The award is presented by the Chancellor at the first meeting of the Faculty Assembly, which officially begins each academic year. The prize carries with it an engraved pewter goblet and $2,500 cash. The recipient is named by the Chancellor on the basis of nomination of the Consultative Committee of the Faculty Senate. Faculty members in all schools are eligible. The Thomas Jefferson Award is endowed at several universities by the Robert Earll McConnell Foundation. It was first established at the University of Virginia in honor of that institution’s founder. It has been presented at Vanderbilt since 1967.
The Earl Sutherland Prize for Achievement in Research
The Earl Sutherland Prize for Achievement in Research was established by approval of the Board of Trust at its spring meeting of 1976.
The recipient is chosen annually by the Chancellor on the basis of nomination of the University Research Council. The competition is University-wide. The prize consists of $5,000 and an engraved pewter julep cup, and the winner’s name added to a silver bowl following a famous design by Paul Revere. The recipient keeps the bowl for a year. Announcement is made during the fall meeting of the Board of Trust.
The Joseph A, Johnson Jr., Distinguished Leadership Professor Award to Recognize Faculty Leadership in Equity, Diversity, and Inclusion
The Joseph A. Johnson, Jr., Distinguished Leadership Professor Award recognizes faculty leadership in equity, diversity, and inclusion. It is awarded at the Spring Faculty Assembly to full-time, regular faculty member for distinguished leadership at Vanderbilt University. In 1954, Johnson became the first African American to earn a Vanderbilt degree, the bachelor of divinity. He also was the first African American to earn a doctoral degree, the Ph.D. in 1958. Established in 2016 by Chancellor Nicholas S. Zeppos, the Johnson Award recognizes a faculty member whose contributions to the university have enhanced equity, diversity, and inclusion in the university’s academic endeavors. It recognizes, and thereby inspires in others, initiatives related to diversity and inclusion in the university community, and efforts to support equity for faculty, students, staff, and alumni. The winner will receive a cash award of $2,500, an engraved silver tray, and official designation as Joseph A. Johnson, Jr., Distinguished Leadership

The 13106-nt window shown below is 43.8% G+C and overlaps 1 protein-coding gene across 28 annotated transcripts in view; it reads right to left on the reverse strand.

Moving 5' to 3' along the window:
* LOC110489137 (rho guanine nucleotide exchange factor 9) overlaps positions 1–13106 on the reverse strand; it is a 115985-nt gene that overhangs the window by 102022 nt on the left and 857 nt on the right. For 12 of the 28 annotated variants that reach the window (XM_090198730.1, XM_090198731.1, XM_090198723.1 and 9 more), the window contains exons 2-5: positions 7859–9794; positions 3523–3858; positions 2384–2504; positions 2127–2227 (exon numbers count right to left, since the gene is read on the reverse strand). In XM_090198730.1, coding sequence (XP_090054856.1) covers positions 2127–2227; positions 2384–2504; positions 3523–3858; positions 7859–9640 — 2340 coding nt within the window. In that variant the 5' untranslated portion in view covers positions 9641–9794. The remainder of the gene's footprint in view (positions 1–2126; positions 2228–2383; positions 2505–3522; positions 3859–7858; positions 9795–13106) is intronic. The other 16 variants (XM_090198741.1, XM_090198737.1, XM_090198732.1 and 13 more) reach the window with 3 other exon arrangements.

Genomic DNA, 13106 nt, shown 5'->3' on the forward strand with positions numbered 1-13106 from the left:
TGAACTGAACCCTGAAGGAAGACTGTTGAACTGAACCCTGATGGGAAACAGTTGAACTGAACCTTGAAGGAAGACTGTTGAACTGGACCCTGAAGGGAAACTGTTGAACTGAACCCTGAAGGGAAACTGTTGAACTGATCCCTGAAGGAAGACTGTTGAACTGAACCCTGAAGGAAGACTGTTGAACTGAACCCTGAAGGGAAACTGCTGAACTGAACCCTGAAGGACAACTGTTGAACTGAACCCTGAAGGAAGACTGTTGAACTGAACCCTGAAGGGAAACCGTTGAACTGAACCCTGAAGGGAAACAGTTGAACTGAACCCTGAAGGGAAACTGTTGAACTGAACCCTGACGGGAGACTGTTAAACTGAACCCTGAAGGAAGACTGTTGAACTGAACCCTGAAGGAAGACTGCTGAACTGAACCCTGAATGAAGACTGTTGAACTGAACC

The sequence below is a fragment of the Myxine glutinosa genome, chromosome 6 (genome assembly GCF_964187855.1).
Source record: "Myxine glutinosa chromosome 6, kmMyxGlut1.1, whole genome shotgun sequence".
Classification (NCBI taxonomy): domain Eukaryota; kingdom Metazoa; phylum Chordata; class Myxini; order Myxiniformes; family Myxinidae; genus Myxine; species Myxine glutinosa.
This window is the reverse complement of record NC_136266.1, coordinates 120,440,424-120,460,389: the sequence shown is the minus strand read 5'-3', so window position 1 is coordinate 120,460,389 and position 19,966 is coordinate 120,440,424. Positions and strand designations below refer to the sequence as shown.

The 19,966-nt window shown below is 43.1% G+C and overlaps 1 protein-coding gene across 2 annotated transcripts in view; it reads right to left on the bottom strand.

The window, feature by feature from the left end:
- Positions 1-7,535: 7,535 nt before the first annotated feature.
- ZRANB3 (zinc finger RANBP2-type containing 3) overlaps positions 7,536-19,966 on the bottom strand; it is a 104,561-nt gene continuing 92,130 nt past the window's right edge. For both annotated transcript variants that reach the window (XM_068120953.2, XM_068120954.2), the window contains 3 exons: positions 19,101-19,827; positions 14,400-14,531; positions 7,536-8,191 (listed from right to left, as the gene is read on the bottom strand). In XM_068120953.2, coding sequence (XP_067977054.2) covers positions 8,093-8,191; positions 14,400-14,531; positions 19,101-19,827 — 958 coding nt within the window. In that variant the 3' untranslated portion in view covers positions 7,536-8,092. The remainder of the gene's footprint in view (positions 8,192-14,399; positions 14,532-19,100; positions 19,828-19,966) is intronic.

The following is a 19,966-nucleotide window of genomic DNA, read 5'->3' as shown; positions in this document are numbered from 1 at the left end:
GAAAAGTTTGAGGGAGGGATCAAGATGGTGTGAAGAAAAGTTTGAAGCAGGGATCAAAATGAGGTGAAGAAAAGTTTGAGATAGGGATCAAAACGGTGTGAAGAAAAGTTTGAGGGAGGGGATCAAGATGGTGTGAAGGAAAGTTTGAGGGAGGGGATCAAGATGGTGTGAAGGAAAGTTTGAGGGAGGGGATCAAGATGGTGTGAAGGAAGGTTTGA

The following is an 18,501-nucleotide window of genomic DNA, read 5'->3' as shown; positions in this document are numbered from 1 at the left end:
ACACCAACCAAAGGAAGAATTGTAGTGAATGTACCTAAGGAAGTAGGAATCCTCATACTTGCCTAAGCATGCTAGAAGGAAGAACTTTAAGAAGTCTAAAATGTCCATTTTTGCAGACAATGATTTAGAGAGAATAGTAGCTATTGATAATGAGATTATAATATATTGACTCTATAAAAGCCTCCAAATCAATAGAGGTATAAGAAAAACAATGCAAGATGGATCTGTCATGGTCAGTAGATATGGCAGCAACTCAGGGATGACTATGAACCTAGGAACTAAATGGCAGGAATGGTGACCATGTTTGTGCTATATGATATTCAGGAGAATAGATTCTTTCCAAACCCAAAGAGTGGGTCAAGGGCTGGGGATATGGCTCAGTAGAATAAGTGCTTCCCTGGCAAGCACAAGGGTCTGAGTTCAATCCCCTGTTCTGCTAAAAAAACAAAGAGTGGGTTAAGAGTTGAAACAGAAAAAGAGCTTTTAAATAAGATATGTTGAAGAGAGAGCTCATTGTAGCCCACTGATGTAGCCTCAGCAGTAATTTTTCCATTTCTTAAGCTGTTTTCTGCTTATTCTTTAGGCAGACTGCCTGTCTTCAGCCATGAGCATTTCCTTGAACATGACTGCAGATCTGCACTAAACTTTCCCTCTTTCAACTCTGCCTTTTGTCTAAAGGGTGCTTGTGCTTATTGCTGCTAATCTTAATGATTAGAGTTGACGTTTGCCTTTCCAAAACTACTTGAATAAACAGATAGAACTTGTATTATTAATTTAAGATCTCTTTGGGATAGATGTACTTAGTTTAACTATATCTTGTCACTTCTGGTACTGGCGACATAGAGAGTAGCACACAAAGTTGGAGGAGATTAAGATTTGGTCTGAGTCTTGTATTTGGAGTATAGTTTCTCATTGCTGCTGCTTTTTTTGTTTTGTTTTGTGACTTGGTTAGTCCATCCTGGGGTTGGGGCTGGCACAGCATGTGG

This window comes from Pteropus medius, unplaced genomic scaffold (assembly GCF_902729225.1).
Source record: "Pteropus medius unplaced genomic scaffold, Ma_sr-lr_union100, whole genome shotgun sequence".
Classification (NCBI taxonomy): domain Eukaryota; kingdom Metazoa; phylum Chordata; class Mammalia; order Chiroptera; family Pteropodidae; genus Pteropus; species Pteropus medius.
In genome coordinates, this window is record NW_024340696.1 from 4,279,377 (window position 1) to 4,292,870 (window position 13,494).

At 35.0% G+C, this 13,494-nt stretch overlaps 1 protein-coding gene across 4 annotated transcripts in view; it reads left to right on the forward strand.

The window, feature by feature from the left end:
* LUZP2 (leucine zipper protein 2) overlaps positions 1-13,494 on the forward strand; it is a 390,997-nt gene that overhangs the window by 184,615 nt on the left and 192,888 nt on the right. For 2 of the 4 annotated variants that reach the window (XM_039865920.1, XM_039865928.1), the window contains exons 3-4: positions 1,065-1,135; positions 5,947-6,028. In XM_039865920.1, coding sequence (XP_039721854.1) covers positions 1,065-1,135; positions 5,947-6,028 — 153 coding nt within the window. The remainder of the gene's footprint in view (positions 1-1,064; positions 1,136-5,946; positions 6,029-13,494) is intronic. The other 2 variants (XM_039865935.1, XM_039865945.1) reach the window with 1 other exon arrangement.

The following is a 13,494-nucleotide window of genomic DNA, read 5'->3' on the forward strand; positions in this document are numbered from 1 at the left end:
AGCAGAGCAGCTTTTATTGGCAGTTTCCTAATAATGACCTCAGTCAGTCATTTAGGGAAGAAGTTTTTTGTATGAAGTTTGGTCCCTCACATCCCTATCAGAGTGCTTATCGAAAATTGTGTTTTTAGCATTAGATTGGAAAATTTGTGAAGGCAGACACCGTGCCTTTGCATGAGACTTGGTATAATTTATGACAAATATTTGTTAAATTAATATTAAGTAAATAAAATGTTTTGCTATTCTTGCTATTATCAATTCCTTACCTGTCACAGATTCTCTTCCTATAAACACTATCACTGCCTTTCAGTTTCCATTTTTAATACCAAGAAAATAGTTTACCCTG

The Chancellor’s Cup
The Chancellor’s Cup is given annually for “the greatest contribution outside the classroom to undergraduate student-faculty relationships in the recent past.” The faculty member’s contribution “shall be one of educational importance, relevant to the central purpose of the University.”
Established by the Nashville Vanderbilt Club in 1963, the award is presented by the President of the Club during the Homecoming activities in the fall. The award consists of a cash prize of $2,500 contributed by the Club, an engraved pewter julep cup as a permanent trophy, and one year’s custody of a silver bowl by Tiffany bearing the names of all recipients since 1963.
Full-time faculty in all schools who are actively engaged in teaching are eligible. Selection is made by the Chancellor on the basis of recommendations submitted by Mortar Board, Omicron Delta Kappa, Deans of schools with undergraduates, the Associate Provost for Student Affairs, the Dean of Students, and Deans in Student Affairs.
The Alumni Education Award
The Alumni Education Award is given each year to a faculty member who has contributed substantially to developing or participating in those programs of the Vanderbilt Alumni Association that further the education of alumni. Any full-time faculty member actively engaged in teaching in any of the schools or colleges is eligible.
Final selection is made by the Chancellor on the basis of a recommendation from the Board of Directors of the Alumni Association. The Education Committee of the Association is responsible for initiating the nomination. Nominations are solicited through the Vanderbilt Magazine, through Vanderbilt clubs, and from various active participants in alumni programs.
The award consists of a cash prize of $2,500 and an engraved julep cup. It is presented during Reunion Weekend. The first recipient was named in 1982.
The Chancellor’s Award for Research
The Chancellor’s Awards for Research recognize excellence on the part of faculty for published research. The award carries a stipend of $1,000. All faculty members who are tenured or on the tenure track are eligible for these research prizes. As many as five of these prizes may be awarded each year. Unlike the Sutherland Prize, which is awarded for lifetime achievement in research, the Chancellor’s Awards for Research recognize excellence for research published during a given year.